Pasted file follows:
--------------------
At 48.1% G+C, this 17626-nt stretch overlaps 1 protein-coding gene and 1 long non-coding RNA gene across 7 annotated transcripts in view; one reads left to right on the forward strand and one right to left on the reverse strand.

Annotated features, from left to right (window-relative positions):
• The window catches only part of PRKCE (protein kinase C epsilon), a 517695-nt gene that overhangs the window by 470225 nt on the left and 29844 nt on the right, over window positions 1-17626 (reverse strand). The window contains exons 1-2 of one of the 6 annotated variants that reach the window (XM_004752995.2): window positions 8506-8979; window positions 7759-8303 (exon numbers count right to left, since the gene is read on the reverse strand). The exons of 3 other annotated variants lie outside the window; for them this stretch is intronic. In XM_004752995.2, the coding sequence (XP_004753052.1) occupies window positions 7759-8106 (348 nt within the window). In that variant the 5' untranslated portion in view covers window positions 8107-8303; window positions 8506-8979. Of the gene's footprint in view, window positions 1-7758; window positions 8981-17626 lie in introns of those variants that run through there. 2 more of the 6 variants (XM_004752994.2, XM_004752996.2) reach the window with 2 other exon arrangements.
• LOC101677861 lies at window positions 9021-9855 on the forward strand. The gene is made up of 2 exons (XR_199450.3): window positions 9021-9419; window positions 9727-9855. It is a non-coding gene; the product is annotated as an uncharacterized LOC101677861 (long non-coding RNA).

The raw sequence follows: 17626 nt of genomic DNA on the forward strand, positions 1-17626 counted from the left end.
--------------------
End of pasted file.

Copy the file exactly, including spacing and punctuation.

At 48.1% G+C, this 17626-nt stretch overlaps 1 protein-coding gene and 1 long non-coding RNA gene across 7 annotated transcripts in view; one reads left to right on the forward strand and one right to left on the reverse strand.

Annotated features, from left to right (window-relative positions):
• The window catches only part of PRKCE (protein kinase C epsilon), a 517695-nt gene that overhangs the window by 470225 nt on the left and 29844 nt on the right, over window positions 1-17626 (reverse strand). The window contains exons 1-2 of one of the 6 annotated variants that reach the window (XM_004752995.2): window positions 8506-8979; window positions 7759-8303 (exon numbers count right to left, since the gene is read on the reverse strand). The exons of 3 other annotated variants lie outside the window; for them this stretch is intronic. In XM_004752995.2, the coding sequence (XP_004753052.1) occupies window positions 7759-8106 (348 nt within the window). In that variant the 5' untranslated portion in view covers window positions 8107-8303; window positions 8506-8979. Of the gene's footprint in view, window positions 1-7758; window positions 8981-17626 lie in introns of those variants that run through there. 2 more of the 6 variants (XM_004752994.2, XM_004752996.2) reach the window with 2 other exon arrangements.
• LOC101677861 lies at window positions 9021-9855 on the forward strand. The gene is made up of 2 exons (XR_199450.3): window positions 9021-9419; window positions 9727-9855. It is a non-coding gene; the product is annotated as an uncharacterized LOC101677861 (long non-coding RNA).

The raw sequence follows: 17626 nt of genomic DNA on the forward strand, positions 1-17626 counted from the left end.